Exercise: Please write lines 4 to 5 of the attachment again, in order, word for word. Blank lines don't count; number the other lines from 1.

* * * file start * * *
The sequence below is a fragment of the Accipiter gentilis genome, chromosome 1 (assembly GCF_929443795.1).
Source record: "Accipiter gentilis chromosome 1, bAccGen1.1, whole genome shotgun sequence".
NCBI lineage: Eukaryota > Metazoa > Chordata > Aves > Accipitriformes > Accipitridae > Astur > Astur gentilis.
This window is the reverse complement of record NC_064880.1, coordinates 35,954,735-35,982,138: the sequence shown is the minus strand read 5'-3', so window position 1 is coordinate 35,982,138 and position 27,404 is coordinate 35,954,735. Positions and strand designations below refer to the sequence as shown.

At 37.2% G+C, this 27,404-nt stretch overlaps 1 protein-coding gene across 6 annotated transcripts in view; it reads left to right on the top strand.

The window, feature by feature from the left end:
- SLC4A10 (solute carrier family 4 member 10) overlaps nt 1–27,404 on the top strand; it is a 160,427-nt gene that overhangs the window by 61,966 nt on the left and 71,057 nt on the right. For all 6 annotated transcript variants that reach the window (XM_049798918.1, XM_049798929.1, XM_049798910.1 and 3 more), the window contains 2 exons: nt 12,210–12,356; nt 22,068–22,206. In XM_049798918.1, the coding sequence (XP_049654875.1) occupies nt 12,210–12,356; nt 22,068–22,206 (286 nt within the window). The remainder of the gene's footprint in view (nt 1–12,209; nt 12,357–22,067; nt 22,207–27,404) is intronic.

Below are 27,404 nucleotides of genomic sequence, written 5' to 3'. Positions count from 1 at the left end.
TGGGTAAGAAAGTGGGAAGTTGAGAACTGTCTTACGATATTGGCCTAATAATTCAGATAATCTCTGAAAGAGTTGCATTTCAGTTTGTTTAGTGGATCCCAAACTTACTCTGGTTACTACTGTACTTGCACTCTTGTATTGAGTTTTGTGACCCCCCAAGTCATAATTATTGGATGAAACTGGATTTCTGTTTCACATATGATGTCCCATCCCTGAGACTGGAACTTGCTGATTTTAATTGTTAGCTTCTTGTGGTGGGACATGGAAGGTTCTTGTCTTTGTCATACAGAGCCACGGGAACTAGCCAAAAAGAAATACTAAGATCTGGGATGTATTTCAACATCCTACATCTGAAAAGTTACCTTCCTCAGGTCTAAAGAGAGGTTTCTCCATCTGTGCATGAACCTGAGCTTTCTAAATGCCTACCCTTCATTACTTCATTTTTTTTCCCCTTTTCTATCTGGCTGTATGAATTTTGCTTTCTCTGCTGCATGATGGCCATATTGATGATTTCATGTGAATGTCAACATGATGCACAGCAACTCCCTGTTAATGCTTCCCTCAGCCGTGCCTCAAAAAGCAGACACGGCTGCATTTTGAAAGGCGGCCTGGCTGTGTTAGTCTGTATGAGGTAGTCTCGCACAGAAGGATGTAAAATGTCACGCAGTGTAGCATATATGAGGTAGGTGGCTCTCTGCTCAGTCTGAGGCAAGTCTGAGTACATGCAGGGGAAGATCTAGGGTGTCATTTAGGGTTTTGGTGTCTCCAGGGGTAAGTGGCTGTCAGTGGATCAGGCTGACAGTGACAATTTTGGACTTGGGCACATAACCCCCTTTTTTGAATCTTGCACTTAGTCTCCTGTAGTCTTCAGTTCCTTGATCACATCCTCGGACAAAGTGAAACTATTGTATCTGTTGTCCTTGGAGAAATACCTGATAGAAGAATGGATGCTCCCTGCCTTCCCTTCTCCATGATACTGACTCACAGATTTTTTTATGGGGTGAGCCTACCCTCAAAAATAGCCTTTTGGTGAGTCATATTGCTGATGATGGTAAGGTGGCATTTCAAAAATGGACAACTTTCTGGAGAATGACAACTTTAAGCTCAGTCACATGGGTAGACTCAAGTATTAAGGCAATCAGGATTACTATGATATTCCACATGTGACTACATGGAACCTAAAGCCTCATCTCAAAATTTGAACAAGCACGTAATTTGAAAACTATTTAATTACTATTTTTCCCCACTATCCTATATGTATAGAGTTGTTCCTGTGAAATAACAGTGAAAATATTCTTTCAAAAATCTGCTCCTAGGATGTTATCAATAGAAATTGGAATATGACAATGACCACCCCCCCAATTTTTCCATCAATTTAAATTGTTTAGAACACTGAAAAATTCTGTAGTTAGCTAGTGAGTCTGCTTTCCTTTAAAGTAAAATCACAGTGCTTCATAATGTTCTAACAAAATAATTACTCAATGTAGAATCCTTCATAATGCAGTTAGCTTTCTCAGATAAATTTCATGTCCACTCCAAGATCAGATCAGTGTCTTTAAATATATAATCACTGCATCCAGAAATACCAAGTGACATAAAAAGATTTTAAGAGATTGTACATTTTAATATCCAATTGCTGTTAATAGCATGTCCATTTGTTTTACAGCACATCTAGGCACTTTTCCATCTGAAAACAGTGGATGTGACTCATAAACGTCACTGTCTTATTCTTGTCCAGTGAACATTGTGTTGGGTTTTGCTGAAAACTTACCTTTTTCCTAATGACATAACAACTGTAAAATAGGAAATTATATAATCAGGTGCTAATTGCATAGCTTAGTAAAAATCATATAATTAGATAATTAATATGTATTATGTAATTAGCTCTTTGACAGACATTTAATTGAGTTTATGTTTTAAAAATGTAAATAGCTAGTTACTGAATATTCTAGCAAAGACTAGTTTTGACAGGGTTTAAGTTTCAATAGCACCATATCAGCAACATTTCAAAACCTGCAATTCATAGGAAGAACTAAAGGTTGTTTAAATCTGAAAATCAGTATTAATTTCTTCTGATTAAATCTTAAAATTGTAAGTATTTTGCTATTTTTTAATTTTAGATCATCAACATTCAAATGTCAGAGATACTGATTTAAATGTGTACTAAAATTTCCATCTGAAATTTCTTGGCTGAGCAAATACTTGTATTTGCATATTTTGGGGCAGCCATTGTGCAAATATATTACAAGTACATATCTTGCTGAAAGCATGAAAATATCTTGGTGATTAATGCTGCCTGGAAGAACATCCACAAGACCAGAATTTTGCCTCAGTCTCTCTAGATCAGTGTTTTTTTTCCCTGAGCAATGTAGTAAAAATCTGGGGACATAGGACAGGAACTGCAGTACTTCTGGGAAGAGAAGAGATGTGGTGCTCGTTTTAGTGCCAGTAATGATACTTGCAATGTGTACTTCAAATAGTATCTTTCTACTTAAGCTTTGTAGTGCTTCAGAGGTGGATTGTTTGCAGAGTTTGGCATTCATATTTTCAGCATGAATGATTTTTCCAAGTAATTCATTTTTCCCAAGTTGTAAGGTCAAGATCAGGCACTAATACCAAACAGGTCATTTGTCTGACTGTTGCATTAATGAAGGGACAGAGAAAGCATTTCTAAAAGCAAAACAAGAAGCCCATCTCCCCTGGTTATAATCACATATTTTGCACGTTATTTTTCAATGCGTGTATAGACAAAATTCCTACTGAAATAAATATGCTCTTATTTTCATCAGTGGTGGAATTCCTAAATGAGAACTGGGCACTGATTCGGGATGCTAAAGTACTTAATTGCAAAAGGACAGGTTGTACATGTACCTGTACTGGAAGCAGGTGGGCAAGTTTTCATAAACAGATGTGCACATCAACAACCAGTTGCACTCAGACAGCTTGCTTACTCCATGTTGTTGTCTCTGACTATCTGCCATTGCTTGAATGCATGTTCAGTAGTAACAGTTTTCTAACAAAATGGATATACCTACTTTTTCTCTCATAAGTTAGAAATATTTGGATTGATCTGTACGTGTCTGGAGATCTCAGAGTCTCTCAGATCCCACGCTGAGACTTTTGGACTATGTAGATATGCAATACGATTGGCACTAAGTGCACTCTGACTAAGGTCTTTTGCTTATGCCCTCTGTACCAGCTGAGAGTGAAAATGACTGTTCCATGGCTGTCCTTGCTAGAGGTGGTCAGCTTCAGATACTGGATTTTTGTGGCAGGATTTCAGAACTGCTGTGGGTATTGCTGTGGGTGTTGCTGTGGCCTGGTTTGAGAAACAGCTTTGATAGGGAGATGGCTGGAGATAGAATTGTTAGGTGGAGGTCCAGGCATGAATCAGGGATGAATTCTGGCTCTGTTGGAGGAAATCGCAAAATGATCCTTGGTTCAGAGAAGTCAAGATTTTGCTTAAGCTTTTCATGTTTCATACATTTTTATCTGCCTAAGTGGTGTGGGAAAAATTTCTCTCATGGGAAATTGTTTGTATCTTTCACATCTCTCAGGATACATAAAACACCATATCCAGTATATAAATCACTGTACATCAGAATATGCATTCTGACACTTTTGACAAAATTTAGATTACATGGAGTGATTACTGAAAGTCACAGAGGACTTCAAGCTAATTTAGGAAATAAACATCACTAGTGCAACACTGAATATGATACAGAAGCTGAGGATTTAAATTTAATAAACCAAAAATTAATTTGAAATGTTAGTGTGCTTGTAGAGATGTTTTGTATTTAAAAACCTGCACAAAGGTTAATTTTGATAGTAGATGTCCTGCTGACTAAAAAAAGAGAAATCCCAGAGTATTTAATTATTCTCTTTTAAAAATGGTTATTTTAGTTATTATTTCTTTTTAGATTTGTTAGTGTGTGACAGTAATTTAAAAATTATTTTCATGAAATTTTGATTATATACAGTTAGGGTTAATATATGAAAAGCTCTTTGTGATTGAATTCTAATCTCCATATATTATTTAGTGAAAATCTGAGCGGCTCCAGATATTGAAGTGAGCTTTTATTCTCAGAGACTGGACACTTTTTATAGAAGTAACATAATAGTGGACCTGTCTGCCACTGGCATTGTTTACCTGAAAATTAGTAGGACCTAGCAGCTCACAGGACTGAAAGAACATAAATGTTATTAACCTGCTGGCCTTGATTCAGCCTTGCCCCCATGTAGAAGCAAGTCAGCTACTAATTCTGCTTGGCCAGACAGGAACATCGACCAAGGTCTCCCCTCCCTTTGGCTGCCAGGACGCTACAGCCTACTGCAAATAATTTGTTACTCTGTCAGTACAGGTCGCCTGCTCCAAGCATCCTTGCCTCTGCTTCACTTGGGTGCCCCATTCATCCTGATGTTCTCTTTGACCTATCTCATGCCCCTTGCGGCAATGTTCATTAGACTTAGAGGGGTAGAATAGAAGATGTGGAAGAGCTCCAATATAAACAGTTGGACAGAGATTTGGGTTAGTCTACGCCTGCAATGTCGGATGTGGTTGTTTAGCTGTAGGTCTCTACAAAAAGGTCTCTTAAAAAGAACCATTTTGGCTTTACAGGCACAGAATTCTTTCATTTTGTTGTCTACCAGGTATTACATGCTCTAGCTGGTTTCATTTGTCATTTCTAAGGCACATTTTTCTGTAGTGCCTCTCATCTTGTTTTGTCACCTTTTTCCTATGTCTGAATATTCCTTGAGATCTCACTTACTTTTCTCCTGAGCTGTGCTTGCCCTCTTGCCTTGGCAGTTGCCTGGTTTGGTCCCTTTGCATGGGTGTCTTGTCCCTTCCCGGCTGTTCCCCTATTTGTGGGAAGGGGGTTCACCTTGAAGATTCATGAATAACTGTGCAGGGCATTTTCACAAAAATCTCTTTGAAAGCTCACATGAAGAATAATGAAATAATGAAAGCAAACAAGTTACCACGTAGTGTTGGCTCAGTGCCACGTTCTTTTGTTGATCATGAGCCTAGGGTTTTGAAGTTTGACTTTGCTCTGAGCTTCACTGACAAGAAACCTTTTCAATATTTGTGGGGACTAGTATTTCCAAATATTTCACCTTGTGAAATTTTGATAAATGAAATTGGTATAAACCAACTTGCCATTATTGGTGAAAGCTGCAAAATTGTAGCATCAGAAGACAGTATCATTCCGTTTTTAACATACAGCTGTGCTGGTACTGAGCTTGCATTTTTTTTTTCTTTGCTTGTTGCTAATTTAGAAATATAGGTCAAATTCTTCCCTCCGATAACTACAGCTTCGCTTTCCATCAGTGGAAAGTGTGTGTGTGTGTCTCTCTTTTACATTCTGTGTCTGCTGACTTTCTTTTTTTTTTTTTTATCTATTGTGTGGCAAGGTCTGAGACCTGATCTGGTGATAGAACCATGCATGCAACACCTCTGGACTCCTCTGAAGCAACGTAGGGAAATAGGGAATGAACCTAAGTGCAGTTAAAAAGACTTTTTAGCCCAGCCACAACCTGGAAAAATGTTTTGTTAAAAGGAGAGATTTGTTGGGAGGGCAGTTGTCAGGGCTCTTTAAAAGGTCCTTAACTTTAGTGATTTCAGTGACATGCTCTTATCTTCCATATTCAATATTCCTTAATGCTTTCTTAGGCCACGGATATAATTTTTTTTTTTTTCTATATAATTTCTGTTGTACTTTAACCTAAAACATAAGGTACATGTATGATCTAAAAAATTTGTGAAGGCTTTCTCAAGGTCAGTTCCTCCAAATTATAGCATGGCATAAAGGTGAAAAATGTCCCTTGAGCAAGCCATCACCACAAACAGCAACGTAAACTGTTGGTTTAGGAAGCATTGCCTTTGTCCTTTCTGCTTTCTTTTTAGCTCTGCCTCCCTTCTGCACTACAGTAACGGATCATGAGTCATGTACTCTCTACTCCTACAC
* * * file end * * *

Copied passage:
This window is the reverse complement of record NC_064880.1, coordinates 35,954,735-35,982,138: the sequence shown is the minus strand read 5'-3', so window position 1 is coordinate 35,982,138 and position 27,404 is coordinate 35,954,735. Positions and strand designations below refer to the sequence as shown.

At 37.2% G+C, this 27,404-nt stretch overlaps 1 protein-coding gene across 6 annotated transcripts in view; it reads left to right on the top strand.